Filling out a bracket for the NCAA basketball tournament reminds me so much of investing because it balances expertise, future expectations, risk, and reward. Winning also requires a healthy dose of luck along the way.
There are six lessons from March Madness we can apply to the world of investing.
1. The drama goes up the more you watch.
The more you watch the NCAA tournament, the more emotional you become about the outcomes. Watching the drama of March Madness is a great form of entertainment, but watching the market closely rarely helps investors.
Myopic loss aversion tells us that the more you watch the markets, the more susceptible you become to making poor investment decisions. The best investors stay as detached as possible from daily stock fluctuations.
2. It’s not about being perfect, but positioning yourself to get the most right.
The odds of filling out the perfect bracket are 1 in 9,223,372,036,852,775,808. It’s unrealistic to expect to come close to having a perfect entry.
For investors, there is no such thing as the perfect portfolio. No strategy works 100% of the time. Long-term investors should simplify the game and worry about things they can control like asset allocation, investment costs, and minimizing taxes.
3. Past performance guarantees nothing about the future.
It is easy to let a team’s past success influence your bracket picks, but last year’s tournament was last year’s tournament. Similarly, investors should never assume that the best performing asset class, sector, country, or stock from a year ago will have a repeat performance.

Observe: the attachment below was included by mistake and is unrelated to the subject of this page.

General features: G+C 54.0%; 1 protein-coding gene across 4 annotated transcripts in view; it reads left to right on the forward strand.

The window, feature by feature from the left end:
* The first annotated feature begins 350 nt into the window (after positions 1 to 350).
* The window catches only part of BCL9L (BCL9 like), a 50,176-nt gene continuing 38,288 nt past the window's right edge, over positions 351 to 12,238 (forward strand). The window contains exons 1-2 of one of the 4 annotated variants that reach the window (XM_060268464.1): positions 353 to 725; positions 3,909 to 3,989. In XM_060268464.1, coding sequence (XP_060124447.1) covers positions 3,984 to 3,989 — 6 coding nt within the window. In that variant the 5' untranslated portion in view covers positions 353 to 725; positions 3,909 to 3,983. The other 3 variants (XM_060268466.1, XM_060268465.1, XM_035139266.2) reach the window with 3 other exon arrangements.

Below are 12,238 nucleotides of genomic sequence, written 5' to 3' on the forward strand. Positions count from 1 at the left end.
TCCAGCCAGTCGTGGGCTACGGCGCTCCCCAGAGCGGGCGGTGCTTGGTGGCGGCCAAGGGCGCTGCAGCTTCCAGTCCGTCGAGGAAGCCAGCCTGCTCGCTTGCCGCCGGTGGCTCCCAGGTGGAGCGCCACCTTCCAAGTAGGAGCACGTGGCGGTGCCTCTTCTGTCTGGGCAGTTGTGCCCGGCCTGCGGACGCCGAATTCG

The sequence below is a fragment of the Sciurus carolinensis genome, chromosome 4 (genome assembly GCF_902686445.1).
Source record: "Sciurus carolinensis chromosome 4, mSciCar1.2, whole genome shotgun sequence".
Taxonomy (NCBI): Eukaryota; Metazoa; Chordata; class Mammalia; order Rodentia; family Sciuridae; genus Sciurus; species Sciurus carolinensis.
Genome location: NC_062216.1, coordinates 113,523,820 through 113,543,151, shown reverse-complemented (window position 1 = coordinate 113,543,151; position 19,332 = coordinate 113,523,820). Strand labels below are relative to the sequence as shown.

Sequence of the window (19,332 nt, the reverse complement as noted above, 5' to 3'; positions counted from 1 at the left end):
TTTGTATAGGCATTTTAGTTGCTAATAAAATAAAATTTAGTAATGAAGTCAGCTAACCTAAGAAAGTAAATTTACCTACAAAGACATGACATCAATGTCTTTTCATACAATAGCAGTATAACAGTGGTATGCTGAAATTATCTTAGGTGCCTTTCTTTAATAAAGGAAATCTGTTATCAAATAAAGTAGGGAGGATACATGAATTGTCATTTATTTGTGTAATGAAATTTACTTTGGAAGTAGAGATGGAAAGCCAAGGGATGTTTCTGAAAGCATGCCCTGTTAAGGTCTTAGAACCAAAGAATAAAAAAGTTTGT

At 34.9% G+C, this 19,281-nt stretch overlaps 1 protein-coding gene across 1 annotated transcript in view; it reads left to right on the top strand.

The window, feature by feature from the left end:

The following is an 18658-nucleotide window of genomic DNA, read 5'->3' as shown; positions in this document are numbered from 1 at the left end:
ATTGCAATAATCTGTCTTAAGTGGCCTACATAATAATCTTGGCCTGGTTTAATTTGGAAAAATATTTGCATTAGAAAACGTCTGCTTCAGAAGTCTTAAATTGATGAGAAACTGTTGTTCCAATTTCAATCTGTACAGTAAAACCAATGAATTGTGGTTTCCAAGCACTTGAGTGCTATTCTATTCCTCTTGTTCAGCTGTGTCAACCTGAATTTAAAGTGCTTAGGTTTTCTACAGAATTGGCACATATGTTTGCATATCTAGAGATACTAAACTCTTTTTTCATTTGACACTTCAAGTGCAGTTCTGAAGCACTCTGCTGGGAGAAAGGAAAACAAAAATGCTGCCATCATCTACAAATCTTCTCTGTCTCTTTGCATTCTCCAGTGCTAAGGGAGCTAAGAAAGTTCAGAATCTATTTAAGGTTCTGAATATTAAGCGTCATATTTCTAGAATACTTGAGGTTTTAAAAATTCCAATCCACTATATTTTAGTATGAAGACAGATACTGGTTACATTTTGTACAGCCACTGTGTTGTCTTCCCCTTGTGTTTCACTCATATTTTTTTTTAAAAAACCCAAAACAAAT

The same goes for picking fund managers; it is quite common to see funds that have outperformed in a given period proceed to underperform in the subsequent period.
4. Success requires removing biases from your decision making process.
I always pick a #10 seed to upset a #7 seed or a #12 seed to beat a #5 seed based on my perceived frequency of that type of first round upset occurring in the past. People have a tendency to pick their alma mater or a local school to advance further than what evidence and probability suggest.
Success in March Madness and investing requires a decision making process that protects us from our faulty mental hardwiring that causes us to misinterpret (or ignore entirely) probabilities, find patterns where none exist, and elicit emotional responses.
5. People remember their successes and forget their failures.
People love to talk about their bracket when they are doing well. You will hear about all of the upsets they picked and how many teams they correctly advanced to the Final Four. Many of these same people will share their success through the lens of skill rather than luck.
Conversations on investing in social situations are fairly similar. You always hear people talking at social gatherings about their investment successes, but you never hear about anyone’s failures.
6. Luck plays a bigger role than ever.
There are more resources than ever to help fans fill out their brackets, which has decreased the importance of college basketball knowledge and increased the importance of luck.
The paradox of skill is evident in the investment world, too. Outsmarting the collective knowledge of financial markets is increasingly difficult given the better dissemination of information, significant advances in technology, and profits attracting the best and brightest talent to financial firms. The end result is less dispersion in skill and more reliance on luck for favorable outcomes.